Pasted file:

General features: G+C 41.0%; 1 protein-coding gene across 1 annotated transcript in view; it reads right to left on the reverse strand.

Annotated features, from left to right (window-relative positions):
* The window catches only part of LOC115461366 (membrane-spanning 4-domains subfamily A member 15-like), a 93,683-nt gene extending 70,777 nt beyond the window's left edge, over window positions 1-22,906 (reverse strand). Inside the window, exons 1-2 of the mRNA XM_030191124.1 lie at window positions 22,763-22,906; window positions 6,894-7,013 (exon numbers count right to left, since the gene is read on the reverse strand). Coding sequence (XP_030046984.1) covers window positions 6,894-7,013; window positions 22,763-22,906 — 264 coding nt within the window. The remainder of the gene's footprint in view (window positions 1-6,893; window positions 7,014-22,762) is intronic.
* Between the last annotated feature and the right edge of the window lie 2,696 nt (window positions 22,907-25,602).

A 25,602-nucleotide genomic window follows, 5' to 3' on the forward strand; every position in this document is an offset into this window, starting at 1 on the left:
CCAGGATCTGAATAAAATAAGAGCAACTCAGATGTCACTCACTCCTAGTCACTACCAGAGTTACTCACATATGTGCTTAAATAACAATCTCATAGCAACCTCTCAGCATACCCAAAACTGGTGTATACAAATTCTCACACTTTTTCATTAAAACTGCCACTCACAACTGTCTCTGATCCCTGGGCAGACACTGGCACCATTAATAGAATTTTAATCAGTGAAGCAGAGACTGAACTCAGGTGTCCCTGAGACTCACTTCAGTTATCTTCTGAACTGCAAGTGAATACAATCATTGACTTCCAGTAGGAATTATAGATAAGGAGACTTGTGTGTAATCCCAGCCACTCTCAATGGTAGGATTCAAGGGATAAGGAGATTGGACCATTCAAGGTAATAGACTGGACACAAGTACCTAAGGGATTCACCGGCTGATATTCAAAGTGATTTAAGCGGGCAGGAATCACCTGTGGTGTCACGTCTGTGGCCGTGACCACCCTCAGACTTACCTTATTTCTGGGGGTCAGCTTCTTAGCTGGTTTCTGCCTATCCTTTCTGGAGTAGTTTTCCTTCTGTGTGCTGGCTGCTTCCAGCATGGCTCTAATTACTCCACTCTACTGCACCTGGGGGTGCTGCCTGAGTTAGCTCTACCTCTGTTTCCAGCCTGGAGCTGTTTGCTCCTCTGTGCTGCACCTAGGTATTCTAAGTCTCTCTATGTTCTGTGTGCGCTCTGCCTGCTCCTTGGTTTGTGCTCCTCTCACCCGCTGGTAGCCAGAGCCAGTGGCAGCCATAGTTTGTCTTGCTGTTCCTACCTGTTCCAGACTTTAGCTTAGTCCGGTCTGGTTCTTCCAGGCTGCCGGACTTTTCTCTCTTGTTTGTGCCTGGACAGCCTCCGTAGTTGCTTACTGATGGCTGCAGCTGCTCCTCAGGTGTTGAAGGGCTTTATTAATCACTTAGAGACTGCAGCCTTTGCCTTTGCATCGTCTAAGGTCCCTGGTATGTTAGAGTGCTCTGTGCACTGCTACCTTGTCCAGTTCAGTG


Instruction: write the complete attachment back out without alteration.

General features: G+C 41.0%; 1 protein-coding gene across 1 annotated transcript in view; it reads right to left on the reverse strand.

Annotated features, from left to right (window-relative positions):
* The window catches only part of LOC115461366 (membrane-spanning 4-domains subfamily A member 15-like), a 93,683-nt gene extending 70,777 nt beyond the window's left edge, over window positions 1-22,906 (reverse strand). Inside the window, exons 1-2 of the mRNA XM_030191124.1 lie at window positions 22,763-22,906; window positions 6,894-7,013 (exon numbers count right to left, since the gene is read on the reverse strand). Coding sequence (XP_030046984.1) covers window positions 6,894-7,013; window positions 22,763-22,906 — 264 coding nt within the window. The remainder of the gene's footprint in view (window positions 1-6,893; window positions 7,014-22,762) is intronic.
* Between the last annotated feature and the right edge of the window lie 2,696 nt (window positions 22,907-25,602).

A 25,602-nucleotide genomic window follows, 5' to 3' on the forward strand; every position in this document is an offset into this window, starting at 1 on the left:
CCAGGATCTGAATAAAATAAGAGCAACTCAGATGTCACTCACTCCTAGTCACTACCAGAGTTACTCACATATGTGCTTAAATAACAATCTCATAGCAACCTCTCAGCATACCCAAAACTGGTGTATACAAATTCTCACACTTTTTCATTAAAACTGCCACTCACAACTGTCTCTGATCCCTGGGCAGACACTGGCACCATTAATAGAATTTTAATCAGTGAAGCAGAGACTGAACTCAGGTGTCCCTGAGACTCACTTCAGTTATCTTCTGAACTGCAAGTGAATACAATCATTGACTTCCAGTAGGAATTATAGATAAGGAGACTTGTGTGTAATCCCAGCCACTCTCAATGGTAGGATTCAAGGGATAAGGAGATTGGACCATTCAAGGTAATAGACTGGACACAAGTACCTAAGGGATTCACCGGCTGATATTCAAAGTGATTTAAGCGGGCAGGAATCACCTGTGGTGTCACGTCTGTGGCCGTGACCACCCTCAGACTTACCTTATTTCTGGGGGTCAGCTTCTTAGCTGGTTTCTGCCTATCCTTTCTGGAGTAGTTTTCCTTCTGTGTGCTGGCTGCTTCCAGCATGGCTCTAATTACTCCACTCTACTGCACCTGGGGGTGCTGCCTGAGTTAGCTCTACCTCTGTTTCCAGCCTGGAGCTGTTTGCTCCTCTGTGCTGCACCTAGGTATTCTAAGTCTCTCTATGTTCTGTGTGCGCTCTGCCTGCTCCTTGGTTTGTGCTCCTCTCACCCGCTGGTAGCCAGAGCCAGTGGCAGCCATAGTTTGTCTTGCTGTTCCTACCTGTTCCAGACTTTAGCTTAGTCCGGTCTGGTTCTTCCAGGCTGCCGGACTTTTCTCTCTTGTTTGTGCCTGGACAGCCTCCGTAGTTGCTTACTGATGGCTGCAGCTGCTCCTCAGGTGTTGAAGGGCTTTATTAATCACTTAGAGACTGCAGCCTTTGCCTTTGCATCGTCTAAGGTCCCTGGTATGTTAGAGTGCTCTGTGCACTGCTACCTTGTCCAGTTCAGTG